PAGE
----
I’ve always been a seeker — someone eager to understand life, my experience, other people’s experiences and the relationships between them all.
Growing up, I yearned for a spiritual life but never stuck to any one spiritual practice. I tried chanting and quit after three days of repeating om namo bhagavate vasudevaya with no magical change. I meditated. Twice. Did yoga, half a dozen times. I researched the Bhagavad Gita but never actually read it.
I dabbled, yet never went all in.
Because standing right next to that desire for spirituality was a very real part of me that resisted it.
My hesitation wasn’t caused by a lack of stick-to-itiveness or sincerity but rather by my narrow view of a spiritual practice. I thought spirituality meant meditating, chanting, and praying every day. I thought I had to do new, Eastern, “out of the ordinary” activities to guide me to the door of my inner experience.
But those practices, however wonderful, didn’t resonate to the depths of me. I needed my spiritual practices to awaken my soul, to touch the untouched, to both stir and settle the fire inside.
In exploring that need and envisioning what spirituality looked like for ME, I realized that any action or process that takes us out of the daily, chaotic grind and reconnects us to our loves, our wisdom, our joy, and our truth is spirituality. I found that I was already participating in activities that brought me to that connected place.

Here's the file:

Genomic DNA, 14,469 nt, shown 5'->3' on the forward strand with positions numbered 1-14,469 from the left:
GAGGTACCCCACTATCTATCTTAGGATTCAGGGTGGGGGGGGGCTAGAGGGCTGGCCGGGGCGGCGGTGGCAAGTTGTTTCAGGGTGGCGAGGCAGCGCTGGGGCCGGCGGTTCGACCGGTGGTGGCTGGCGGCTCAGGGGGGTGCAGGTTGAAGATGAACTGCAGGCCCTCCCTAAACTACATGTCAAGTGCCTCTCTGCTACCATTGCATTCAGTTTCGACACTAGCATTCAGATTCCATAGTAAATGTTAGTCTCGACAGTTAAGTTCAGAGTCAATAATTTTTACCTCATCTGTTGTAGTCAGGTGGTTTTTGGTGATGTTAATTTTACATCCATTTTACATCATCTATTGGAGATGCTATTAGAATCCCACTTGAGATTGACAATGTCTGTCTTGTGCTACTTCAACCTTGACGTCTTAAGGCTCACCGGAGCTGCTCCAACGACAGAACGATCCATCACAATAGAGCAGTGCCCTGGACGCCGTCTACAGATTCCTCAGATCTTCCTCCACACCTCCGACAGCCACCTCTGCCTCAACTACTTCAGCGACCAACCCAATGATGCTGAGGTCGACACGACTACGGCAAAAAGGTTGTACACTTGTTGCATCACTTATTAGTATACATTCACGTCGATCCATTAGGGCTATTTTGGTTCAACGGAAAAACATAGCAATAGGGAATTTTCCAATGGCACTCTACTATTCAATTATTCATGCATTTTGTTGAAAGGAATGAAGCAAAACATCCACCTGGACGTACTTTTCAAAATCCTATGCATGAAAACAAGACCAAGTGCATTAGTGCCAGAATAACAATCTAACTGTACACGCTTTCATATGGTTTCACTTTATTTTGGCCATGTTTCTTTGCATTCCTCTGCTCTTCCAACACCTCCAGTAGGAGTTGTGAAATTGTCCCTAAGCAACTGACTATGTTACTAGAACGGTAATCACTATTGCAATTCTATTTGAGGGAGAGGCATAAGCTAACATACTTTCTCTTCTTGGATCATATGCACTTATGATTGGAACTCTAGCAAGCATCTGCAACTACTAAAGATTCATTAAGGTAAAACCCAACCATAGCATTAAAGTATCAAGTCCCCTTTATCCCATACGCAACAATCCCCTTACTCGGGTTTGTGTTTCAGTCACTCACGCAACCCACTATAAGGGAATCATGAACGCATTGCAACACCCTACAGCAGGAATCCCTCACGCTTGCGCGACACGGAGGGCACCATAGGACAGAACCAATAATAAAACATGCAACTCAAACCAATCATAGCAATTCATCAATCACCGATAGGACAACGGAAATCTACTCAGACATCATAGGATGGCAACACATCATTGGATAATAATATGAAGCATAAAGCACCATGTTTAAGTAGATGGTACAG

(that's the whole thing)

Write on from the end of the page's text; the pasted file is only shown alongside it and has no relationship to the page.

Dedicating ourselves to a spiritual practice requires us to slow down and actually do these heart-connecting activities regularly. There is no right way to a spiritual life. Everyone’s path to spirituality is different, and an authentic spiritual practice is one that speaks to your unique soul and gets you in contact with what’s most true.
These are the three everyday activities that have opened me up to a spiritual life:
Breath is a practice that immediately brings us out of our heads and into our bodies. No matter what’s going on with the torrential storm of thoughts in our brains, taking a moment to breathe directly transports us back to the present moment. We enter a space of calm and are granted a sense that everything’s going to be OK.
Journals are a sacred place where we get to be ourselves. Journaling gets us to share our fears and desires without judgment or criticism. In putting pen to paper, we clear the cobwebs of our minds and cultivate an open heart to explore the rich spiritual landscape within us.
Dance is a practice that touches the parts of us that aren’t accessible through words. It’s a full-body, visceral experience that bypasses all the noise of how we should be and gets straight to who we really are. It opens doors that have always been closed, locates untold truths, and reveals feelings never before felt — all with the power of a downbeat.
If you’re struggling to find the practices that take you to a spiritual place, try journaling on these questions: Which activities make my heart sing and remind me that life is GOOD? Which activities get me to the truth of myself? Whatever you write down are your new spiritual practices. Gently begin to integrate them into your life with intention and notice what shifts.
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